He is believed to have been detained in the spring of 2001 by US forces who found him in Kandahar Jail.
He had been away from home for only three weeks when he was captured. According to reports he told US soldiers he had paid a lorry driver to take him from northern Pakistan to Iran as part of a backpacking trip, but was stopped near the Afghan border by Taleban soldiers who saw his British passport and jailed him, fearing he was a spy.
Born Ronald Fiddler to devout churchgoing Jamaican parents, Mr al-Harith converted to Islam in his 20s. His family say he is a gentle, quiet man who rarely spoke of his faith unless asked, and after four years learning Arabic and teaching English at Khartoum University in Sudan, seemed happy enough to return home, marry and set up a computer business with his wife.
He was a devoted father to their three children and was devastated when the marriage broke down, moving back to Manchester, where he worked as an administrator in a Muslim school.
The four not being released:
Feroz Abbasi, 23, from Croydon, South London, a former computer studies student, detained at Kunduz, Afghanistan in December 2001.
Born in Uganda he moved to Britain with his family when he was eight, settling in Croydon and then attending Edenham High School. After A levels at John Ruskin college, he took a two-year computing course at Nescot College in Epsom.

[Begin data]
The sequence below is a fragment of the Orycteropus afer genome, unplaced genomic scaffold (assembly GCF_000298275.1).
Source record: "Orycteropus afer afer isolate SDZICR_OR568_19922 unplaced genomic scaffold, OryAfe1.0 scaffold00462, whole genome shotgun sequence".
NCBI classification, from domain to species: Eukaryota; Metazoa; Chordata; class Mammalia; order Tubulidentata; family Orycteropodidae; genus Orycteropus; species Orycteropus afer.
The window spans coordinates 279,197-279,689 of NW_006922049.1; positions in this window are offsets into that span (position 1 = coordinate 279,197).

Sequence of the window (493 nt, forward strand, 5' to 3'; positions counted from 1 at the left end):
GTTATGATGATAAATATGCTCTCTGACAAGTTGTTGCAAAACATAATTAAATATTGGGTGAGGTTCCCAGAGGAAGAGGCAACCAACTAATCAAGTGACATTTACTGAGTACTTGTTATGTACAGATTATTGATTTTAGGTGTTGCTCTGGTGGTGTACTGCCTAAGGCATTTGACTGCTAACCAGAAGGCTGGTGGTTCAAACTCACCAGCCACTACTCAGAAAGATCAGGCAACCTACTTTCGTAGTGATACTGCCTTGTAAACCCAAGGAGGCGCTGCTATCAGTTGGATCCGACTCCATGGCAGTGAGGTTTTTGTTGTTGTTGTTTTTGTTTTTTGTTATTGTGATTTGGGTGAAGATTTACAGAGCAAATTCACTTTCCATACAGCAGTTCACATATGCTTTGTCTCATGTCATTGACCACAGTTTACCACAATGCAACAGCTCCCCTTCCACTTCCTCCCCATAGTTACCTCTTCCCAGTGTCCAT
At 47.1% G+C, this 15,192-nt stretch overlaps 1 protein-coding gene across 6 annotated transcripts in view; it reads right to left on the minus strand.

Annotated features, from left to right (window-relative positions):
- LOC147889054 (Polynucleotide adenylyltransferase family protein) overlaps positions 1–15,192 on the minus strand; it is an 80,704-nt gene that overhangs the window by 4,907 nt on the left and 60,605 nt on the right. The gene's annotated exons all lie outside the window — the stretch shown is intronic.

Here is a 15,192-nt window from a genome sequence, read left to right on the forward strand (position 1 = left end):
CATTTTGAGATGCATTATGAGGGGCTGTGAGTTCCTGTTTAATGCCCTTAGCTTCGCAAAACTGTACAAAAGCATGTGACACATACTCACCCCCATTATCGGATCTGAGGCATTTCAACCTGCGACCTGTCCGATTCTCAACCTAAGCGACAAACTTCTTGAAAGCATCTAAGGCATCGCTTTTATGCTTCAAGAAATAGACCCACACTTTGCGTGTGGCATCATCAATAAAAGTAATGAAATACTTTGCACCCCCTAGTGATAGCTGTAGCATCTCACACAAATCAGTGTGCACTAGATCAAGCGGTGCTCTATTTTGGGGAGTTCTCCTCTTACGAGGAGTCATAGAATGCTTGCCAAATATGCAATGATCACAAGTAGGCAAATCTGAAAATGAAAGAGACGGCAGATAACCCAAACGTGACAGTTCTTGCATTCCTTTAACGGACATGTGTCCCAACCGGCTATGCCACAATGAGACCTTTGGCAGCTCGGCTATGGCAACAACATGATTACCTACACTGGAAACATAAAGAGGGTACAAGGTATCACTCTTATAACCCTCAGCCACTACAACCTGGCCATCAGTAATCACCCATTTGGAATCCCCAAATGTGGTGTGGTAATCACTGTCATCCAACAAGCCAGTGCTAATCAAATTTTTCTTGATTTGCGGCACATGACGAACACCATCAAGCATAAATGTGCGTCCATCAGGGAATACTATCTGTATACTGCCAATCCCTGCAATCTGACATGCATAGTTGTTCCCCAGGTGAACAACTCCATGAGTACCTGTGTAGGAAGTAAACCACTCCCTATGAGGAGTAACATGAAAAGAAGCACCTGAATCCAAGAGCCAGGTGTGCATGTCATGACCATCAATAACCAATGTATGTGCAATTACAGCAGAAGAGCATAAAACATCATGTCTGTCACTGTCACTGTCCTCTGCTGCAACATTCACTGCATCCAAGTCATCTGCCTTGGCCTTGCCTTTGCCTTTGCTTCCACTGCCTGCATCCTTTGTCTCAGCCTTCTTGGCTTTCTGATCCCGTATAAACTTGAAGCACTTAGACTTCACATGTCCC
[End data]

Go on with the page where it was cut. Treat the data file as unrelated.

He is thought to have regularly worshipped at the notorious Finsbury Park mosque in North London, where Muslim firebrand Abu Hamza gave his sermons.
Mr Abassi’s mother, Zumrati Juma, said that she last saw her son in December 2000 before he travelled to Afghanistan. In January 2002 he was arrested in Afghanistan as an “unlawful combatant” and since his imprisonment, contact with his mother and family has been limited. In the same month he was transferred to Camp Delta where he remains.
UK officials last saw Mr Abbasi in April 2003, but he kept silent for an hour as they tried to talk to him amid his family’s reported concerns about his mental health.
Moazzam Begg, 36, from Sparkhill, Birmingham, was arrested by the CIA in Islamabad, the Pakistani capital, in February 2002.
Mr Begg is a language teacher and law student who ran a bookshop selling religious and historical books and videotapes, before moving his family to Afghanistan to carry out charity work, according to relatives.
The father of four phoned his father Azmat, a retired bank manager from Birmingham, after his detention to say: “I’ve been arrested, I’m being taken, I don’t know where or why.” He was first held for a year at the Bagram air base in Afghanistan before being sent to Guantanamo in spring 2003.
Martin Mubanga, 29, from North London. He is a former motorcycle courier whose parents came from Zambia in the 1970s and was raised as a Catholic. Nr Mubanga converted to Islam in his 20s. It is not clear when or how he got to Afghanistan, but he fled the country and was arrested in Zambia by the local authorities before being placed in US custody.
Richard Belmar, 23, from London. It is believed he attended a Catholic school in North London, and converted to Islam in his teens, after his elder brother. He worshipped at Regent’s Park mosque, close to his home in Maida Vale, London.
It is reported he travelled to Pakistan, where he was first detained, before the September 11 terrorist attacks on New York and Washington.